5 ways to manage change
1. Hire champions of growth
Ideal candidates for positions on a veterinary super team get excited about re-evaluating processes and finding ways to improve them—even when things are functioning “OK.” There are ways to ask questions to see if the job applicant you’re talking to has this superpower. Try “Tell me about a time when you were involved in carrying out a company-wide change in policy. What ways did you make the change successful and help get others on board?” Or, “Can you describe a time when you found a way to improve workflow or processes? How did you implement this change?”
Every team has a mix of personalities. Some people are progressive cheerleaders for change, others are ambivalent, and detractors will push against any change. It’s important to focus on winning over your more progressive team members first. So, before you introduce change in a team meeting, talk over your proposed plan with change-friendly team members and ask them to help you evaluate potential hurdles and develop a plan to “sell” your idea to the rest of the team. These key players will help keep morale high during times of change and convert the skeptics.
During times of change, make sure everyone on your team feels like they’ve got a direct line to you and the latest information throughout the entire process of change—from inception to the actual “go live” date. Team members will appreciate knowing the plan ahead of time, so they can ask questions and provide feedback. It’s also easier to make changes when everyone has been plenty of time to absorb the plan. The feedback received will give another perspective on potential issues with the strategy and ideas for ways to adjust.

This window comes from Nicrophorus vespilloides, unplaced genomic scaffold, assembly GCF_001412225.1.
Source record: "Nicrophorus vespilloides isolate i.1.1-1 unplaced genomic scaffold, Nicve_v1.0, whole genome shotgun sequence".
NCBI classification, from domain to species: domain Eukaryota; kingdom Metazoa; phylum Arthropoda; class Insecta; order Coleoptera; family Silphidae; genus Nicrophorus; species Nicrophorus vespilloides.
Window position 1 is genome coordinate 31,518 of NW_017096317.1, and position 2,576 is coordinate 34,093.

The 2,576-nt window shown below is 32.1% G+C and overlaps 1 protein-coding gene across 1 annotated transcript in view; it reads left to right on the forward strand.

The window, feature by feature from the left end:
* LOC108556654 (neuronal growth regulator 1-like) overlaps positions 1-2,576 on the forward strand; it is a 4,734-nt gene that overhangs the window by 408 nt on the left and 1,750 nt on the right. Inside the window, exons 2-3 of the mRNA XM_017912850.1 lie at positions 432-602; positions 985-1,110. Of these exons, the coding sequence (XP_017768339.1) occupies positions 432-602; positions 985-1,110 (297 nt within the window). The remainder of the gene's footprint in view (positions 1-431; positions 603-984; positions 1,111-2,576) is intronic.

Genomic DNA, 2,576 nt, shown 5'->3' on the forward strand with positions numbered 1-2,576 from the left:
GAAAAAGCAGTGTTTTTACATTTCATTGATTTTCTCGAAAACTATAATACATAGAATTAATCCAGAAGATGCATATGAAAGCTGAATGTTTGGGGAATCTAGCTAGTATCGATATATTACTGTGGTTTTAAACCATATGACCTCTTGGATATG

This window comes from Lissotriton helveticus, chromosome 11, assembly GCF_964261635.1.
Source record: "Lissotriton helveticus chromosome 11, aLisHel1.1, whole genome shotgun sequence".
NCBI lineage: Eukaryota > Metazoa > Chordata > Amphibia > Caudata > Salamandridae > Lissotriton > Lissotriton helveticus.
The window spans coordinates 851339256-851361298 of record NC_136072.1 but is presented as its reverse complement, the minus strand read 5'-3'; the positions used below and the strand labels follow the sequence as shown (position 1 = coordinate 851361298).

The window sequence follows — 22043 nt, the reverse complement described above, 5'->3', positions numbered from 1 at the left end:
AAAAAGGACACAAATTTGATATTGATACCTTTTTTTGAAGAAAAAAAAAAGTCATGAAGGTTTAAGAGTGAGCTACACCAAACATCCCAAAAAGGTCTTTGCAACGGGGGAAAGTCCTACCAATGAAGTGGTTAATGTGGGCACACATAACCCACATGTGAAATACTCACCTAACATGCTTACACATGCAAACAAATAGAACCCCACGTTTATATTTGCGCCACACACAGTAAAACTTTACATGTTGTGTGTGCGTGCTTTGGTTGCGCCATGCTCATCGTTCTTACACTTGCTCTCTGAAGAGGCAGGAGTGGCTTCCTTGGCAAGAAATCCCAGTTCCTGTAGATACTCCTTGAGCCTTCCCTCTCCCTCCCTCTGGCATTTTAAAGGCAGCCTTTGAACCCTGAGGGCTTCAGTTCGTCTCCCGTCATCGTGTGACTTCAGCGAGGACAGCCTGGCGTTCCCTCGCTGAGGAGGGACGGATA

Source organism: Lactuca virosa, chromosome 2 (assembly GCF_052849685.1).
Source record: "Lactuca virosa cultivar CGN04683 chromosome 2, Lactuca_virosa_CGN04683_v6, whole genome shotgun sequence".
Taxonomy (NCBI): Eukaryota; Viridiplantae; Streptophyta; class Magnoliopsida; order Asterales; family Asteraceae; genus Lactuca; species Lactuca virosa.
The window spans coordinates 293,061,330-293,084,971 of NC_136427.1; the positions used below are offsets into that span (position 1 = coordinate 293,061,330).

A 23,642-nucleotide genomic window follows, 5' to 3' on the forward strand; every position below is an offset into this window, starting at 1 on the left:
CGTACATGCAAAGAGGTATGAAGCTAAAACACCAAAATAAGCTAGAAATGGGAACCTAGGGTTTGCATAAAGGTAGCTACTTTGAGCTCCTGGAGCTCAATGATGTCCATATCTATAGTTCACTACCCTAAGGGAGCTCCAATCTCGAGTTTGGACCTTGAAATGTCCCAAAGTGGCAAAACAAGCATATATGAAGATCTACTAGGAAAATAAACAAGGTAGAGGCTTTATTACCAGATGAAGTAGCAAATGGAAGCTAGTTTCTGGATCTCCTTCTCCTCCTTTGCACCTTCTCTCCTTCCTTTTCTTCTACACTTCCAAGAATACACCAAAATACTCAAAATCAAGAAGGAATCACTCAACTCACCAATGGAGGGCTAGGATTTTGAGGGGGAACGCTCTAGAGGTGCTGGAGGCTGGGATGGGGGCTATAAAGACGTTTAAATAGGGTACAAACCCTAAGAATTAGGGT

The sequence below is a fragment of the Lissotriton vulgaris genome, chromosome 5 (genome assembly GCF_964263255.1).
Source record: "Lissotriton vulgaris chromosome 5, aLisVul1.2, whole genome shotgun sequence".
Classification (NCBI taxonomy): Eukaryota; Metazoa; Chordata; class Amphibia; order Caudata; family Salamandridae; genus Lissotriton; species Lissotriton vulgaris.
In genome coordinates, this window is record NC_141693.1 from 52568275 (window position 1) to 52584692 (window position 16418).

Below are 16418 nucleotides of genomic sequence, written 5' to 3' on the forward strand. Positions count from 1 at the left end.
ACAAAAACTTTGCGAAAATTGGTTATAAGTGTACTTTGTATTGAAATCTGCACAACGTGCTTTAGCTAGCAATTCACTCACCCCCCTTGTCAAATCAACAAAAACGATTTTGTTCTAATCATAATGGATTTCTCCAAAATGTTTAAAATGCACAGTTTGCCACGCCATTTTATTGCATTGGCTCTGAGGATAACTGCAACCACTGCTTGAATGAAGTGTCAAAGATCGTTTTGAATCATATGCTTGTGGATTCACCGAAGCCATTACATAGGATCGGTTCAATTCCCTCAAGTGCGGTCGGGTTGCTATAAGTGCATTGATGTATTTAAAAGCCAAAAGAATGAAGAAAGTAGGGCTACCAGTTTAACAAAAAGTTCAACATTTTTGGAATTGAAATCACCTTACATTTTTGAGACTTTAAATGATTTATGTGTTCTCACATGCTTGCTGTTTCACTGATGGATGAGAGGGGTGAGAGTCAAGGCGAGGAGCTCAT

Then, after pushing the change in motion, keep the lines open by actively seeking feedback via surveys and in team and one-on-one meetings. This will create a culture of respect and openness among the team.
3. Slow down
Slow your roll, speedster. Significant adjustments in a veterinary hospital business plan don’t happen overnight. Ease into your plan with small changes.
For example, if you want to work on team morale as a whole, don’t start with a new set of company core values, a social contract and a “shout-out” system for compliments all in one month. Start by introducing the general concept, prioritizing steps in the long-term plan and giving a few months for each step. These gaps in time allow team members to adjust and tweak the plan to make it as effective as possible, instead of focusing only on speed and checking tasks off a to-do list.
4. Put every team member’s abilities to work
Delegate responsibilities to team members—you’re on a super team, not a dictator in charge of an army here, people. Then follow up with team members regularly. Involving the team in changes gives them ownership of the plan they need to make happen and means they’ll invest in the plan’s success. Before you implement changes, plan check-in times (such as every Wednesday at noon), and encourage team members to ask questions so you can clarify concerns and offer support.
5. Appreciate your team’s efforts
Make sure you don’t forget to thank your team members when they do a great job during a transition period. Remember it takes patience and determination for a team to come through successfully during change. Set aside time each week to deliver kudos to your team. Towards the end of the project, be sure to spotlight those individuals who carried the team through and led to the hospital’s success.
These small adjustments to your management approach will allow your team members to feel more at ease and less burnt out in an ever-changing environment. With a primary focus on the team’s well-being, morale will improve, which cultivates success on all levels.